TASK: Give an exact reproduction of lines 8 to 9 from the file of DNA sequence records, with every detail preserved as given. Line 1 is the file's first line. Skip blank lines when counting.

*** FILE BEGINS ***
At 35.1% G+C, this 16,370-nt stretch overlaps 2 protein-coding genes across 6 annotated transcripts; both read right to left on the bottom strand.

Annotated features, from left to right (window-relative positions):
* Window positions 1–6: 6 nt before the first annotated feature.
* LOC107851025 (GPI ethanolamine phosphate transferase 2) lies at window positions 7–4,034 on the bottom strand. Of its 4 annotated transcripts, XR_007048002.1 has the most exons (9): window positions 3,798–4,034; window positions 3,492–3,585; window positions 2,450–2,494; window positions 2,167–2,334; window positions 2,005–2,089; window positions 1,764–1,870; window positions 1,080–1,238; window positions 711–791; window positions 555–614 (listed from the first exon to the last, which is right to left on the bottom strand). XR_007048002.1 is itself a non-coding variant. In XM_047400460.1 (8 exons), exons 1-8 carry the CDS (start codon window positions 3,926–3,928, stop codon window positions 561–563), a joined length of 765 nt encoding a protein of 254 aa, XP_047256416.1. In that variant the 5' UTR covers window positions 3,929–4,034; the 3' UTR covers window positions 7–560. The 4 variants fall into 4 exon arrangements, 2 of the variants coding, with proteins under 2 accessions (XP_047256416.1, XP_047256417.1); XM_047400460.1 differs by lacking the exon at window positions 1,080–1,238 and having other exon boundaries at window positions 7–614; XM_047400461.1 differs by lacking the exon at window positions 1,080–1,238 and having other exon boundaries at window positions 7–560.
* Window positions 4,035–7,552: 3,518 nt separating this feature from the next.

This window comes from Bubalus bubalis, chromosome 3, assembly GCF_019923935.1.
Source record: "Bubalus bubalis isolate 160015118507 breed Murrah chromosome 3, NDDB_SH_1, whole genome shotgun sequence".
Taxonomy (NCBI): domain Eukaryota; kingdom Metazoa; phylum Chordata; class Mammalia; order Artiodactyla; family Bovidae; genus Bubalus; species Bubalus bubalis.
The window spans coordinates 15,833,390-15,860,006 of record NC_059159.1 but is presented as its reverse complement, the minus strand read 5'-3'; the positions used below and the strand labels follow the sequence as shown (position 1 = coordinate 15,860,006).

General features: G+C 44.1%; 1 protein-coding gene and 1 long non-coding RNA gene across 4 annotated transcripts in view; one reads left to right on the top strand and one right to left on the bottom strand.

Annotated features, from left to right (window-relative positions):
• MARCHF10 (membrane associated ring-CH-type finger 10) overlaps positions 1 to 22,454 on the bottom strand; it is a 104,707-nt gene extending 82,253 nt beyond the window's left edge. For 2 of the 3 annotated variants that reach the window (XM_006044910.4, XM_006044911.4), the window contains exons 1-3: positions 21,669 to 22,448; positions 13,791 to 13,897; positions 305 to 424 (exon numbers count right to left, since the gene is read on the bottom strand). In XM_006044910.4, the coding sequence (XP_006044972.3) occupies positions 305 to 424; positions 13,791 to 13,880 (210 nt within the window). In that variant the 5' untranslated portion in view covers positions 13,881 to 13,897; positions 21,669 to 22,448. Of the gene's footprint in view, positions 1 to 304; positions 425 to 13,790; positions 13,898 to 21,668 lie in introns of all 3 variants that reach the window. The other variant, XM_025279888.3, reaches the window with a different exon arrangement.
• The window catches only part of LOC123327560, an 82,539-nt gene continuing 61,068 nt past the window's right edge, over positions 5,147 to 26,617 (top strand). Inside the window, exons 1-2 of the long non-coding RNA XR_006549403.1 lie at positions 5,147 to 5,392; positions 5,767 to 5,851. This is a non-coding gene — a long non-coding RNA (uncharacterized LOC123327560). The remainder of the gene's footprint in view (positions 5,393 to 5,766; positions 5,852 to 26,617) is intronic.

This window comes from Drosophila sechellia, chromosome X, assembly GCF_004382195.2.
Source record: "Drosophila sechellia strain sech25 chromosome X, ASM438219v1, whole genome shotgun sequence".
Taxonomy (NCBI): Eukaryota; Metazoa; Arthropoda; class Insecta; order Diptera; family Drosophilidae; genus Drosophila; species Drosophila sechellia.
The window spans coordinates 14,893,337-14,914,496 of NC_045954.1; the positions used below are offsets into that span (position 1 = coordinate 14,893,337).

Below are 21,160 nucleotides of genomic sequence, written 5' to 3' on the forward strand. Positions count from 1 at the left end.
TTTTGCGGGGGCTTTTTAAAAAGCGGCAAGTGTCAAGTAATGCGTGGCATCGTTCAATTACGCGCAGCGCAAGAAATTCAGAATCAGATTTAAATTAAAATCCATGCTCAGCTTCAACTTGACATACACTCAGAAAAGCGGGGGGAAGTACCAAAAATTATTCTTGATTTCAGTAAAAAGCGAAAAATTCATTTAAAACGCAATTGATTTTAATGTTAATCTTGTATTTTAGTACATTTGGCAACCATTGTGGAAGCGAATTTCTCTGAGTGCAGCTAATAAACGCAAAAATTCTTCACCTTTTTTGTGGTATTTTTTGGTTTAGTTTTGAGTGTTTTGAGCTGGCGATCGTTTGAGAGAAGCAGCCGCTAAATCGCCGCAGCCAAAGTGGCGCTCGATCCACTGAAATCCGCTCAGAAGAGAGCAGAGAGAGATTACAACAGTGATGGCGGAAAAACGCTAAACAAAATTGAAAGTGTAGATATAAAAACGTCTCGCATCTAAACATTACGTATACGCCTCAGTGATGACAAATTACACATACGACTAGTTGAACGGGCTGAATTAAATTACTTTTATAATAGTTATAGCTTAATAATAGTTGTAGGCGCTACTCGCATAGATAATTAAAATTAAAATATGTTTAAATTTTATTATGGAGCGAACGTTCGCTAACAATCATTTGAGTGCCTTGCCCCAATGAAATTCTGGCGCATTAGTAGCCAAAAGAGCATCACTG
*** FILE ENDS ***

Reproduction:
Taxonomy (NCBI): domain Eukaryota; kingdom Metazoa; phylum Chordata; class Mammalia; order Artiodactyla; family Bovidae; genus Bubalus; species Bubalus bubalis.
The window spans coordinates 15,833,390-15,860,006 of record NC_059159.1 but is presented as its reverse complement, the minus strand read 5'-3'; the positions used below and the strand labels follow the sequence as shown (position 1 = coordinate 15,860,006).